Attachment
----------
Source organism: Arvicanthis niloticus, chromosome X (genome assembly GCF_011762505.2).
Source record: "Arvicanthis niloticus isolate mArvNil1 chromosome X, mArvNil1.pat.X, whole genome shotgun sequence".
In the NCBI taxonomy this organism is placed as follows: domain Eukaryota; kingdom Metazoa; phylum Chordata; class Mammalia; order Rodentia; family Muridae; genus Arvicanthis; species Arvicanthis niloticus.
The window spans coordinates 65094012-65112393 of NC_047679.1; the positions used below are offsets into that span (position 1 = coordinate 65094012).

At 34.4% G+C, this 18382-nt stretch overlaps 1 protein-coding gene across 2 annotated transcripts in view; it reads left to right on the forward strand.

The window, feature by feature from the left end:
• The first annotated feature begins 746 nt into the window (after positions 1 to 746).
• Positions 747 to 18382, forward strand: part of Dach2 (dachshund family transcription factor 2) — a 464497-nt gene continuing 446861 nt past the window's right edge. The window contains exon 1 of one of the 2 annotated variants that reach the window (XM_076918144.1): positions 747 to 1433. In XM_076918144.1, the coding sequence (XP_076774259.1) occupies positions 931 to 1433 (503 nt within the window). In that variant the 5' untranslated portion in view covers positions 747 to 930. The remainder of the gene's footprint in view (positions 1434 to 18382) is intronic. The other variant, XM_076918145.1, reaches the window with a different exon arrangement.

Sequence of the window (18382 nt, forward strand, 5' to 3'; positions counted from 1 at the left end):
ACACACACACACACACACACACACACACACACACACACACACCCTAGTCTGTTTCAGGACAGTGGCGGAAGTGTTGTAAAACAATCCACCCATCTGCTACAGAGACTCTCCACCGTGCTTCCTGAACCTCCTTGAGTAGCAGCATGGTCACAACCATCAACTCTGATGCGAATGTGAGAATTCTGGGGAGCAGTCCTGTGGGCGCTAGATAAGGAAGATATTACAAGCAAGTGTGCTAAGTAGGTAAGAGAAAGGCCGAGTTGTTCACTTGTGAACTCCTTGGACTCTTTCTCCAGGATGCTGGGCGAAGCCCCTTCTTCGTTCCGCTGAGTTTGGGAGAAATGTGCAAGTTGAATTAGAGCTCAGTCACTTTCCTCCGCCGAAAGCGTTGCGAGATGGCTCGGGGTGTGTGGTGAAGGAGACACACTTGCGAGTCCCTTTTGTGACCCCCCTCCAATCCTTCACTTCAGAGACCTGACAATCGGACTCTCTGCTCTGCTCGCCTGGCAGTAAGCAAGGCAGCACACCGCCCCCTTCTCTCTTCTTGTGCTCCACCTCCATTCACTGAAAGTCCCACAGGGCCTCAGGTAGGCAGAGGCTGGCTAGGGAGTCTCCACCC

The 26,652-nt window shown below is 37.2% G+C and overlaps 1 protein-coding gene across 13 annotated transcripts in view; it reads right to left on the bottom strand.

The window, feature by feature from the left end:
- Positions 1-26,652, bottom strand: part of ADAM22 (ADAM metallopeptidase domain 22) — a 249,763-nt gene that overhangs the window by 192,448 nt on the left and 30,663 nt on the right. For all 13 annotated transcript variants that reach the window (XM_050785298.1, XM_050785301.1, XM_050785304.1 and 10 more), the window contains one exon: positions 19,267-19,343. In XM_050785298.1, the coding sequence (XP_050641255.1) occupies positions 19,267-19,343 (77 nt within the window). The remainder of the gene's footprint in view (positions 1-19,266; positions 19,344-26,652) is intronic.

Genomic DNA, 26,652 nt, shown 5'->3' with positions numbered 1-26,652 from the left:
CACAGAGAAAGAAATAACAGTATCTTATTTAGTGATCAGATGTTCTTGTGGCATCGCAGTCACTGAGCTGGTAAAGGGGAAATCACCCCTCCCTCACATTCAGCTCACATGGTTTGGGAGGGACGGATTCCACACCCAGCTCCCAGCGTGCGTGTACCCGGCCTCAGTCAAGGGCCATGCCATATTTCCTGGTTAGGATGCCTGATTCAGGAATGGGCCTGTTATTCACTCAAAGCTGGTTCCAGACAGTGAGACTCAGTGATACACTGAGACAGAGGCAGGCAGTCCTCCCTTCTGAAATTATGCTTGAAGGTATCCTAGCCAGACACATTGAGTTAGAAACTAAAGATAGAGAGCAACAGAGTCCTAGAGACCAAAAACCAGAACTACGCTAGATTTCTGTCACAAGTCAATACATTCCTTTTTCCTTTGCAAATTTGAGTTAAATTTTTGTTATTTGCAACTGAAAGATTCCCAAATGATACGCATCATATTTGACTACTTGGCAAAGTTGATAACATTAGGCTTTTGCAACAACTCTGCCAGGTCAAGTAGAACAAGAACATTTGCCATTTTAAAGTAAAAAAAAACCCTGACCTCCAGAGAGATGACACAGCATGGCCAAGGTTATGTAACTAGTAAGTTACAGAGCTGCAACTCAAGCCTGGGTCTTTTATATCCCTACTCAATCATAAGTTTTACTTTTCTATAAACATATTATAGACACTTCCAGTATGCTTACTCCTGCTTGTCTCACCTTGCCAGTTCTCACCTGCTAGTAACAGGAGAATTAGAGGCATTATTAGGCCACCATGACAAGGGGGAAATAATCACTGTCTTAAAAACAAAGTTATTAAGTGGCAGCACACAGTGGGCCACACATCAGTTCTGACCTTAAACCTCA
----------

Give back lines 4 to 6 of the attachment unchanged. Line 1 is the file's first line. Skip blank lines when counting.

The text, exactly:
The window spans coordinates 65094012-65112393 of NC_047679.1; the positions used below are offsets into that span (position 1 = coordinate 65094012).

At 34.4% G+C, this 18382-nt stretch overlaps 1 protein-coding gene across 2 annotated transcripts in view; it reads left to right on the forward strand.

The window, feature by feature from the left end: